Farewell to Sir Arthur C Clarke – an atheist until the end
SIR ARTHUR C Clarke, the pioneering British science fiction author and technological visionary best known for the novel and film 2001: A Space Odyssey, has died at his home in Sri Lanka, aged 90.
Clarke, who wrote more than 100 books in a career spanning seven decades, died of heart failure linked to the post-polio syndrome that had kept him in a wheelchair for the past 13 years.
According to a report in today’s Guardian, “his forecasts often earned him derision from peers and social commentators. But although his dreams of intergalactic space travel and colonisation of nearby planets were never realised in his lifetime, Clarke’s predictions of a host of technological breakthroughs were uncannily accurate.
“He was one of the first people to suggest the use of satellites for communications, and in the 1940s forecast that man would reach the moon by the year 2000 – an idea that experts at first dismissed as nonsense.”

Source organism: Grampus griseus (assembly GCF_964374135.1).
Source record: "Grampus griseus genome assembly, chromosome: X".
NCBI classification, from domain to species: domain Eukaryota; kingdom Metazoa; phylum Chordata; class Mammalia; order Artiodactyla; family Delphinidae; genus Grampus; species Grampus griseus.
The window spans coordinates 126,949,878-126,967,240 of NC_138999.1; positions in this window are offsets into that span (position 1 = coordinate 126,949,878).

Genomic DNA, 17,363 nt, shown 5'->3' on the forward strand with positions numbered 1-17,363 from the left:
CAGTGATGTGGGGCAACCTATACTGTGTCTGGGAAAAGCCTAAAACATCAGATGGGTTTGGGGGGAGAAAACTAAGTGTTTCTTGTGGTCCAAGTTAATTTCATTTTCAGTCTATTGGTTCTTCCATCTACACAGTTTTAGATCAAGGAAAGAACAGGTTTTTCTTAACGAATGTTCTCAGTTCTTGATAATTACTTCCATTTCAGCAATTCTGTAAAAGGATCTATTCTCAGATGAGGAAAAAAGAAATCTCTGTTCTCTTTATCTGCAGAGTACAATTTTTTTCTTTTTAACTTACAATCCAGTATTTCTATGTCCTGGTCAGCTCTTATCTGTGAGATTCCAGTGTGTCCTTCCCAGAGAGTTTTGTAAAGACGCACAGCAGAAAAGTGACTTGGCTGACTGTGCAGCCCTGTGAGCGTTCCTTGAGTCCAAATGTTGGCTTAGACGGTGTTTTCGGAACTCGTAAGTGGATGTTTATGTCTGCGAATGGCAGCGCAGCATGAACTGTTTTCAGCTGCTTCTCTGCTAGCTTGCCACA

What the Guardian failed to point out was that Clarke was an avowed atheist.
In his autobiography he said:
It may be that our role on this planet is not to worship God, but to create him.
He also observed:
Religion is a by-product of fear. For much of human history, it may have been a necessary evil, but why was it more evil than necessary? Isn’t killing people in the name of God a pretty good definition of insanity?
A statement from Sir Arthur’s office said he wanted a private funeral be held in Sri Lanka. According to Lanka Business Online, Sir Arthur also insisted:
Absolutely no religious rites of any kind, relating to any religious faith, should be associated with my funeral.